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Could There Be Treasure Hiding in Your Attic?

 If you're anything like me, then the contents of your attic or basement probably look a lot more like an unsightly pile of debris than an orderly stash of infrequently-used belongings. However, after finding out how much some of these possessions could be worth, you may be inspired to sort through all of the junk you've collected over the years, just in case you're unwittingly sitting on a gold mine. Have you got any of the 12 valuable items listed below lying around in your attic?
1. Football Programs
Early Harvard vs. Yale sports paraphernalia are extremely collectible and rare. That's why programs like the ones seen above can often fetch quite a tidy sum, depending on their condition.
Estimated value: $700
2. Soda Crates

At the turn of the 20th Century, the booming soda industry consisted of a number of local drugstores that mixed and bottled small batches of soda, before delivering them in hand-stenciled crates. Crates from the 1950s or 1960s usually sell for around $20 each, however, older ones can fetch quite a lot more.

Estimated value: up to $200

3. Dollhouses

In 1924, the British toy company, Lines Bros, released this massive dollhouse, which is almost 6 feet wide. It features miniature versions of then-contemporary stucco walls, mullioned glass windows, and floral wallpaper.

Estimated value: $2000

4. Belly Boards

These boards were invented in the 1960s by the same person who went on to eventually design Ugg boots. These particular boards are known as 'Paipos,' which comes from the Hawaiian word 'Pae Poo,' meaning 'headfirst.'

Estimated value: $500

5. Ball Jugs

In the 1940s, Anchor Hocking sold these unique jugs in very limited quantities. Since then, they've become one of the world's most coveted sources of jadeite.

Estimated value: $400 (whole), $150 (damaged)

6. Lounge Chairs

If you've got a set of lounge chairs that look exactly like this one, then you're in for a pleasant surprise. They were designed by Milo Baughman, a modern design pioneer, whose midcentury-modern classics are still in heavy demand today.

Estimated value: $1500 for a full set

7. Dining Chairs

These English oak dining chairs are quite a rare find. With their barley twisted legs and original leather seats, they're considered to be the epitome of the Gothic Revival period.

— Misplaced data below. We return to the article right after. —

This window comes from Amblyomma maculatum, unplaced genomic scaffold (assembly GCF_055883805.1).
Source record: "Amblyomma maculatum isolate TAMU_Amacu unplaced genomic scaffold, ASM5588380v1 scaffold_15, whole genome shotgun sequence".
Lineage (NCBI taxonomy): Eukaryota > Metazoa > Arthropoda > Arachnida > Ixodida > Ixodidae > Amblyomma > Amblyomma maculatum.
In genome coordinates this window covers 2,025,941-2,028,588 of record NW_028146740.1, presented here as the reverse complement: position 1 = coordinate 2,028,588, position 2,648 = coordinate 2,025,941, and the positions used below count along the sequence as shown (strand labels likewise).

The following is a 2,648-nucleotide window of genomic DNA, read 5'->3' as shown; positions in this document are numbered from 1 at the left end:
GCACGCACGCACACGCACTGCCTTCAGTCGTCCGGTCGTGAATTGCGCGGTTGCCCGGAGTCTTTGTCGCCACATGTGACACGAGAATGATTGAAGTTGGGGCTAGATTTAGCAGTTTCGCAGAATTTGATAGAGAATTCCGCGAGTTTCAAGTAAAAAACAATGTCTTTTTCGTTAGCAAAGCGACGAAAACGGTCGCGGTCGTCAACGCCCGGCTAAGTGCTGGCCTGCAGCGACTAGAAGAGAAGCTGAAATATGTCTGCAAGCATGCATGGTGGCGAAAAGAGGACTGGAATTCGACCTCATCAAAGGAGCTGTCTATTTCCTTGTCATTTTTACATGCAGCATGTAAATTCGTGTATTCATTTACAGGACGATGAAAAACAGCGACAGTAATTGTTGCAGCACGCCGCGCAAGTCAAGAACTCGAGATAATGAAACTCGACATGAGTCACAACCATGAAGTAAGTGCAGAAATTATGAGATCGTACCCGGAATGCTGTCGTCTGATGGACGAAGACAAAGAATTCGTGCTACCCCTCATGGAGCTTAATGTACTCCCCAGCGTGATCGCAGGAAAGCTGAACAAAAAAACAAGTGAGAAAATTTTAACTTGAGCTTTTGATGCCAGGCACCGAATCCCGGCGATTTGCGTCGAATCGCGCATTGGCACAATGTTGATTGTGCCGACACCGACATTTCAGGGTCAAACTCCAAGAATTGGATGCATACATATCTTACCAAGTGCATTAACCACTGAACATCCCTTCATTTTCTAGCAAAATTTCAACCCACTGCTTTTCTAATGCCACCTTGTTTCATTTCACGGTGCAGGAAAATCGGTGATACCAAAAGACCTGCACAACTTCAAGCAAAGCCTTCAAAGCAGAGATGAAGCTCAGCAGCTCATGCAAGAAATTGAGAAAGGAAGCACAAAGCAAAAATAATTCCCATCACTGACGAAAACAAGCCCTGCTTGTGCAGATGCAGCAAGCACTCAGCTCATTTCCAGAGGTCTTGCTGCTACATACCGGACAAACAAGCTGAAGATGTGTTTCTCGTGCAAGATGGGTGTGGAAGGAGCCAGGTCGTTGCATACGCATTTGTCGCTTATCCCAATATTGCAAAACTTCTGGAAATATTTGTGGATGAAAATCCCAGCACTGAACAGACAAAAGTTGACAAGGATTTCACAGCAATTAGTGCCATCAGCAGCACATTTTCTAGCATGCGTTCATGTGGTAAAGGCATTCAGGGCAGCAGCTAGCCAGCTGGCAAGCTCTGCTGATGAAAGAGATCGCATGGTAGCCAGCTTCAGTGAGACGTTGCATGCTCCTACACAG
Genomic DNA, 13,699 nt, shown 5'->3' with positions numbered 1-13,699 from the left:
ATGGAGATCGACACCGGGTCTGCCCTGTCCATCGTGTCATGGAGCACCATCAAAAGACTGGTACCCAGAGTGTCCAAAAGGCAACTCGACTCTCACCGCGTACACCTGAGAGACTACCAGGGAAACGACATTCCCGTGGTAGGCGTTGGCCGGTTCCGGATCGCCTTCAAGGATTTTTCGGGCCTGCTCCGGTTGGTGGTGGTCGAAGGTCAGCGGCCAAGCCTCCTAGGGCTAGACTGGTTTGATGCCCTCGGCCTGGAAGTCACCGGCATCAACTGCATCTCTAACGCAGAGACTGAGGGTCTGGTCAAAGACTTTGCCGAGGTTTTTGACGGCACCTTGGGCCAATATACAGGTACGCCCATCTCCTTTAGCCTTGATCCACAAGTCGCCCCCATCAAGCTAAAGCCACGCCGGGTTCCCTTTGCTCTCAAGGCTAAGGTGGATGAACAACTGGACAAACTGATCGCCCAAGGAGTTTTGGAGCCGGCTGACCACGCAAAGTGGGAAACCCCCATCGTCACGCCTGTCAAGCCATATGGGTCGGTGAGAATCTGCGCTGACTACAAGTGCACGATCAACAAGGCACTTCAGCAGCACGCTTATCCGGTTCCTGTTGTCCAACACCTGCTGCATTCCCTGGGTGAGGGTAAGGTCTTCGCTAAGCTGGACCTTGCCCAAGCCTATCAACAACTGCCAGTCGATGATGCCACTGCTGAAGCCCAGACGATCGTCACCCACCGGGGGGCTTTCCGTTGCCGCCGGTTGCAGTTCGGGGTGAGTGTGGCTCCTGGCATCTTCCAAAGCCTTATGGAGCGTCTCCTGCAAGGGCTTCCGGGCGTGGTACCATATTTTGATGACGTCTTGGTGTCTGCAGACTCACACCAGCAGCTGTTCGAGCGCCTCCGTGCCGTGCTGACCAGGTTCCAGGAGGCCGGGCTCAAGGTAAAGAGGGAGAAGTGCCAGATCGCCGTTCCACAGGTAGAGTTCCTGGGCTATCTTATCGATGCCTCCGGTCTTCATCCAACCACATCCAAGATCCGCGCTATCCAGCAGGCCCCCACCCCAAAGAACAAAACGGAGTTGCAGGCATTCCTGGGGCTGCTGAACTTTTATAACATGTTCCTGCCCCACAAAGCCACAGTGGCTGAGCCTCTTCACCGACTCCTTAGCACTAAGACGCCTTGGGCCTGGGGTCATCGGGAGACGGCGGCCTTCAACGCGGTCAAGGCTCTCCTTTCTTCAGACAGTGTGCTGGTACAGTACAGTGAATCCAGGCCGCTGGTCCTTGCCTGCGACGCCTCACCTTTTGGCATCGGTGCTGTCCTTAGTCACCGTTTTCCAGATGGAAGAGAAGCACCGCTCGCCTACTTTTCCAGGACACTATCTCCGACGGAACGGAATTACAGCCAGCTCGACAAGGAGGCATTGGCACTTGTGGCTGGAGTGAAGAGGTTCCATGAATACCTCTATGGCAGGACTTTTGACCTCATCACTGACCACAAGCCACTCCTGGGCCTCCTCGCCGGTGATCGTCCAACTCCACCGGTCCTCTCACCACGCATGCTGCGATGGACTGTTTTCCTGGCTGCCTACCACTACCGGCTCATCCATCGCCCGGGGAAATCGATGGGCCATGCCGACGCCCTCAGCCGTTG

Estimated value: $600 for a full set

8. Sterling Silver Belt Buckles

If you've got a belt with a buckle that has 'R. Schaezlein & Son' marked on it, then you may have hit the jackpot since that's the name of a famous San Francisco silversmith that was opened in 1882.

Estimated value: $500

9. 1960s Stetson Hats

The first-ever cowboy hat was created in 1865 by John Batterson Stetson. While very few 19th-century ones still exist in good condition, ones from the 1960s or earlier still hold quite a good amount of value.

Estimated value: $175

10. Loving Cups

These quirky cups were designed for two people to share a celebratory drink together and were usually used at banquets or weddings. If they're made purely out of solid silver and animal horns, then they'll probably fetch quite a tidy sum.

Estimated value: $700

11. Hooked Rugs

Some early 20th-century rugs were created using a method known as hand-hooking, which basically meant that scraps of fabric were pulled through a burlap backing by means of a sailor's hook. It is this unique and rarely-used manufacturing process which truly gives these rugs their great value.

Estimated value: $750

12. Trunks

Back in the 19th Century, luggage had to withstand long and arduous journeys by wagon, and that's why they used to make them so sturdy. If you've got one that comes with multiple interior compartments and lithographed paper lining, then you might want to take it in to be valued.

Estimated value: $700

If you know anyone who might have any of these treasures hidden away in their attic, then don't forget to share it with them.


Source: countryliving
Images: pinterest
Cover Image: depositphotos

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